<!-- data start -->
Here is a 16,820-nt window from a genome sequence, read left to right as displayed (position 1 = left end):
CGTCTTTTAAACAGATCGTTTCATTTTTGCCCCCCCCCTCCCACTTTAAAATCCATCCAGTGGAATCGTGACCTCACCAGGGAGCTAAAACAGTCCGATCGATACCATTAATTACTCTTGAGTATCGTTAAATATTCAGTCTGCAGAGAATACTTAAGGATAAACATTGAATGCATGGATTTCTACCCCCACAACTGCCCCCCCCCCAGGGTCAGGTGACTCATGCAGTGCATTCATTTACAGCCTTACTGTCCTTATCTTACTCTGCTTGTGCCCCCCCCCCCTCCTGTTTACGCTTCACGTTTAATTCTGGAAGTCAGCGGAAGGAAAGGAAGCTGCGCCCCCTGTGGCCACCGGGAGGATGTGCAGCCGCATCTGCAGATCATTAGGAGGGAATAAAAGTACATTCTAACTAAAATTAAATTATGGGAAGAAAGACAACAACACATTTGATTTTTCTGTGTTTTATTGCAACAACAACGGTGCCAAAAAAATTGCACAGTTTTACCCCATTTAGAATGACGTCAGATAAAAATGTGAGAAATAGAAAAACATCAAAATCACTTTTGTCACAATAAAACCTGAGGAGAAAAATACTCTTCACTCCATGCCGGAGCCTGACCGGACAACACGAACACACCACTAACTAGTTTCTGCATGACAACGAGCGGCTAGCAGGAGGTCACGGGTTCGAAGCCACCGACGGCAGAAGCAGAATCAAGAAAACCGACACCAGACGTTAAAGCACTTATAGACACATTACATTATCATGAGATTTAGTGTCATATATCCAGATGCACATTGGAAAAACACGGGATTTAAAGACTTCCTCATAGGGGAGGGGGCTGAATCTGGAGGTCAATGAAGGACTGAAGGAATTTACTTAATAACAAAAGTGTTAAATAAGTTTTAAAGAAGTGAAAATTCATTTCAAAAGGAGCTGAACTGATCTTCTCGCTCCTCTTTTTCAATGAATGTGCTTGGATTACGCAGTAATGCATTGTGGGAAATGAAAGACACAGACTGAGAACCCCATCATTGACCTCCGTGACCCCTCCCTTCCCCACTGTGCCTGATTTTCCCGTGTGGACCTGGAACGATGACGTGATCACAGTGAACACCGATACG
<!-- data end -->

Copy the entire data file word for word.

Here is a 16,820-nt window from a genome sequence, read left to right as displayed (position 1 = left end):
CGTCTTTTAAACAGATCGTTTCATTTTTGCCCCCCCCCTCCCACTTTAAAATCCATCCAGTGGAATCGTGACCTCACCAGGGAGCTAAAACAGTCCGATCGATACCATTAATTACTCTTGAGTATCGTTAAATATTCAGTCTGCAGAGAATACTTAAGGATAAACATTGAATGCATGGATTTCTACCCCCACAACTGCCCCCCCCCCAGGGTCAGGTGACTCATGCAGTGCATTCATTTACAGCCTTACTGTCCTTATCTTACTCTGCTTGTGCCCCCCCCCCCTCCTGTTTACGCTTCACGTTTAATTCTGGAAGTCAGCGGAAGGAAAGGAAGCTGCGCCCCCTGTGGCCACCGGGAGGATGTGCAGCCGCATCTGCAGATCATTAGGAGGGAATAAAAGTACATTCTAACTAAAATTAAATTATGGGAAGAAAGACAACAACACATTTGATTTTTCTGTGTTTTATTGCAACAACAACGGTGCCAAAAAAATTGCACAGTTTTACCCCATTTAGAATGACGTCAGATAAAAATGTGAGAAATAGAAAAACATCAAAATCACTTTTGTCACAATAAAACCTGAGGAGAAAAATACTCTTCACTCCATGCCGGAGCCTGACCGGACAACACGAACACACCACTAACTAGTTTCTGCATGACAACGAGCGGCTAGCAGGAGGTCACGGGTTCGAAGCCACCGACGGCAGAAGCAGAATCAAGAAAACCGACACCAGACGTTAAAGCACTTATAGACACATTACATTATCATGAGATTTAGTGTCATATATCCAGATGCACATTGGAAAAACACGGGATTTAAAGACTTCCTCATAGGGGAGGGGGCTGAATCTGGAGGTCAATGAAGGACTGAAGGAATTTACTTAATAACAAAAGTGTTAAATAAGTTTTAAAGAAGTGAAAATTCATTTCAAAAGGAGCTGAACTGATCTTCTCGCTCCTCTTTTTCAATGAATGTGCTTGGATTACGCAGTAATGCATTGTGGGAAATGAAAGACACAGACTGAGAACCCCATCATTGACCTCCGTGACCCCTCCCTTCCCCACTGTGCCTGATTTTCCCGTGTGGACCTGGAACGATGACGTGATCACAGTGAACACCGATACG